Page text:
There are many ways to look at the potential (and quite likely) merger of American Airlines and US Airways. There are the obvious issues everyone is talking about, but take a listen to the less obvious issues. The impact on start up airlines, the alliance impact, the impact on US airlines like Alaska and jetBlue and quite importantly, the impact on the GDS systems. The disruption of such a merger will be not be ripples in a pond. The most clear impact will be on airfares – they will rise even higher. This improved financial situation might be good for airlines as their improved financials might even make them investment options again. But the impact will also have to run through political approval – which is not obvious.
Discussing the situation for nearly 30 minutes we have airline and travel industry analyst Henry Harteveldt from… Continue reading
It is the time of year for prognostication. In that tradition, AirInsight will boldly go where all pundits have gone before – but with better accuracy. With our psychic powers in full swing, here are our fearless predictions for 2012:
1. The world will not end – the Mayan calendar was carved on a stone of a certain size, and they ran out of space. Period.
2. Yes, we will see increasing amplitude in climate, natural disasters, and even the location of limited wars and revolutions, with Syria and Iran currently the most likely candidates. But political change will limit the impact of the powers that be today.
3. We will see interim solutions to the Eurozone crisis, as well as the US dollar, as governments and central banks join forces to salvage the financial system and limit future derivatives and risky behavior. We may go back to investing in whole aircraft again, rather than A,B, and C tranches of bundled EETCs and derivatives, if regulators have the intestinal fortitude to increasingly limit derivative instruments. We believe they will, especially with housing assets.
4. Aircraft manufacturers will increasingly become financiers of last resort – constraining capital for important R&D initiatives and new product development.
5. The business aviation recovery will begin, albeit quite slowly, but business jets and turboprops will increase sales in 2012.
6. The new generation of fuel efficient aircraft engines and high fuel prices fueled by political instability will force Boeing, Airbus, Bombardier and Embraer to increase production capacity to meet new demand. New NB aircraft will be sold out thru 2022 by YE 2012.
7. Just as when jets replaced turboprops, some relatively young narrow bodies with older engines will become economically obsolete at a young age, causing some residual value issues for leasing companies and financial institutions. One can’t assume a 25 year economic life any longer for a new A320 or 737NG delivered in 2012.
8. With American in Chapter 11 bankruptcy, expect the America West management team of USAirways to make a run at American, further consolidating the US legacy carriers.
9. The EU emissions trading scheme will continue to be controversial for the foreseeable future, and will likely impact some Airbus orders for China in retaliation, as well as provoke retaliatory actions by the US Congress in the US — which could negatively impact the Eurozone recovery. Brussels hasn’t awakened to reality yet, and likely won’t until the Euro collapses, and the British celebration haunts the continent.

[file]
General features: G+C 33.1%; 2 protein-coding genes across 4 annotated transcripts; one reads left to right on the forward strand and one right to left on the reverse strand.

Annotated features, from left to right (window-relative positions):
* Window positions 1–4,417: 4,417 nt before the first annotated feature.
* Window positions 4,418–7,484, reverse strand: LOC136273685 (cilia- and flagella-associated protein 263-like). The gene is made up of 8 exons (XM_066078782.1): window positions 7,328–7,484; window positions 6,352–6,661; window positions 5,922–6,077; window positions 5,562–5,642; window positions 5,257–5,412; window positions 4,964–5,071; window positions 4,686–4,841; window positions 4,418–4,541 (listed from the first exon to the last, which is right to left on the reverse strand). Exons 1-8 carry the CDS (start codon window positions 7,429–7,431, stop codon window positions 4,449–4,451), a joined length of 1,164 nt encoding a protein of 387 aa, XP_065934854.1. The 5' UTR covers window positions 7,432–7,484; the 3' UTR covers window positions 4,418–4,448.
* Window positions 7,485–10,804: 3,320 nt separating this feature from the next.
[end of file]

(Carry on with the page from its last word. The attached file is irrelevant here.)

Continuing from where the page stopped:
2011 was a boffo year, with record orders at Airbus and outstanding orders for Boeing’s 777-300ER. Had Boeing’s 737 MAX commitments become orders by year end, Boeing would have had a boffo year, too. With the expectation that these commitments will become converted to orders this year, Boeing should easily become more even with Airbus. Having been bolstered by some 1,500 neo orders last year, sales can be expected to slow this year because delivery positions are now well out to the end of the decade.
With cargo statistics beginning to soften dramatically toward the end of last year, this usually is a leading indicator of softening passenger traffic. Might this also depress orders? We’ll see.
But in the USA, the New United Airlines is expected to place an order for 150-200 single-aisle aircraft. Proposals from Airbus and Boeing were due in December. The Old United has a large aging fleet of A319s/A320s and Boeing 757s and a smaller fleet of launch-customer 767-200s. This is going to be a big catch, and it will be interesting to see if Airbus can convince United’s new Boeing-centric Continental Airlines management that it should win at least some of the order. Now that Boeing has the MAX to compete with the neo, the competition is much more even than had it been neo vs 737NG.
This will be an important year to watch for Airbus and the A350 development and for Bombardier and the scheduled first flight of the CSeries. This will be an important year for Boeing and whether it can efficiently ramp up production of the 787 and if it can complete on a timely basis all the rework on those nearly three dozen 787s sitting around Paine Field in Everett.
Here is a company-by-company rundown.
As we approach the US winter, it is a good time to check delays. Especially since we have a law that supposedly protects passengers from being “stuck” on airplanes. The table below lists the top 20 most delayed flights for the month. These 20 flights averaged 972 minutes in arrival delays – a shocking number. It is important to note these flights are outliers – there were a total of 504,399 flights in October. Continue reading
Southwest has been the darling of airline analysts for a long time. Perennially profitable and seen as hyper-efficient, the airline has somehow managed to maintain its “small” feel. Its people are marvelous – from in-flight crews to staffers. The charm works on anyone following or dealing with the airline. Continue reading